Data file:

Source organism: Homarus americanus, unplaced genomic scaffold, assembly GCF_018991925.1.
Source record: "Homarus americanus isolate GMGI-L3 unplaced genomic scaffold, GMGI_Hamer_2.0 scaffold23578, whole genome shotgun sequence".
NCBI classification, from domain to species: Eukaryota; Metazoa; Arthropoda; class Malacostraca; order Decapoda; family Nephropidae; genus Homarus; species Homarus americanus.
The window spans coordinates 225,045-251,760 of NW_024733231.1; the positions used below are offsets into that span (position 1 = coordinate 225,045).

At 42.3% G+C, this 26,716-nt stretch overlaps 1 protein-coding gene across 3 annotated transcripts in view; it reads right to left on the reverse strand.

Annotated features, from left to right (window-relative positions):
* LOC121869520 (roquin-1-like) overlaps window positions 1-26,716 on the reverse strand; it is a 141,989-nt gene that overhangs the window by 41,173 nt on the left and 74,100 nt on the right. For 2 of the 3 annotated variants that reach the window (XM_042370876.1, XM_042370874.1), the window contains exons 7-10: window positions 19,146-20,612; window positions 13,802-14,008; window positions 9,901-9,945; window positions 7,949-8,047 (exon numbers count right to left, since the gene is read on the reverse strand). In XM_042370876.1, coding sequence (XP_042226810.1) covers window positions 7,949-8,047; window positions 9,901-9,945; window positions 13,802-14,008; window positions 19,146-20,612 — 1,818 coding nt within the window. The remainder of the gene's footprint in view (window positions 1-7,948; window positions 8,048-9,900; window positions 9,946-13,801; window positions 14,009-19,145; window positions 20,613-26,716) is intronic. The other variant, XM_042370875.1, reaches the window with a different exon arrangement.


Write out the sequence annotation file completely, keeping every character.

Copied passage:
Source organism: Homarus americanus, unplaced genomic scaffold, assembly GCF_018991925.1.
Source record: "Homarus americanus isolate GMGI-L3 unplaced genomic scaffold, GMGI_Hamer_2.0 scaffold23578, whole genome shotgun sequence".
NCBI classification, from domain to species: Eukaryota; Metazoa; Arthropoda; class Malacostraca; order Decapoda; family Nephropidae; genus Homarus; species Homarus americanus.
The window spans coordinates 225,045-251,760 of NW_024733231.1; the positions used below are offsets into that span (position 1 = coordinate 225,045).

At 42.3% G+C, this 26,716-nt stretch overlaps 1 protein-coding gene across 3 annotated transcripts in view; it reads right to left on the reverse strand.

Annotated features, from left to right (window-relative positions):
* LOC121869520 (roquin-1-like) overlaps window positions 1-26,716 on the reverse strand; it is a 141,989-nt gene that overhangs the window by 41,173 nt on the left and 74,100 nt on the right. For 2 of the 3 annotated variants that reach the window (XM_042370876.1, XM_042370874.1), the window contains exons 7-10: window positions 19,146-20,612; window positions 13,802-14,008; window positions 9,901-9,945; window positions 7,949-8,047 (exon numbers count right to left, since the gene is read on the reverse strand). In XM_042370876.1, coding sequence (XP_042226810.1) covers window positions 7,949-8,047; window positions 9,901-9,945; window positions 13,802-14,008; window positions 19,146-20,612 — 1,818 coding nt within the window. The remainder of the gene's footprint in view (window positions 1-7,948; window positions 8,048-9,900; window positions 9,946-13,801; window positions 14,009-19,145; window positions 20,613-26,716) is intronic. The other variant, XM_042370875.1, reaches the window with a different exon arrangement.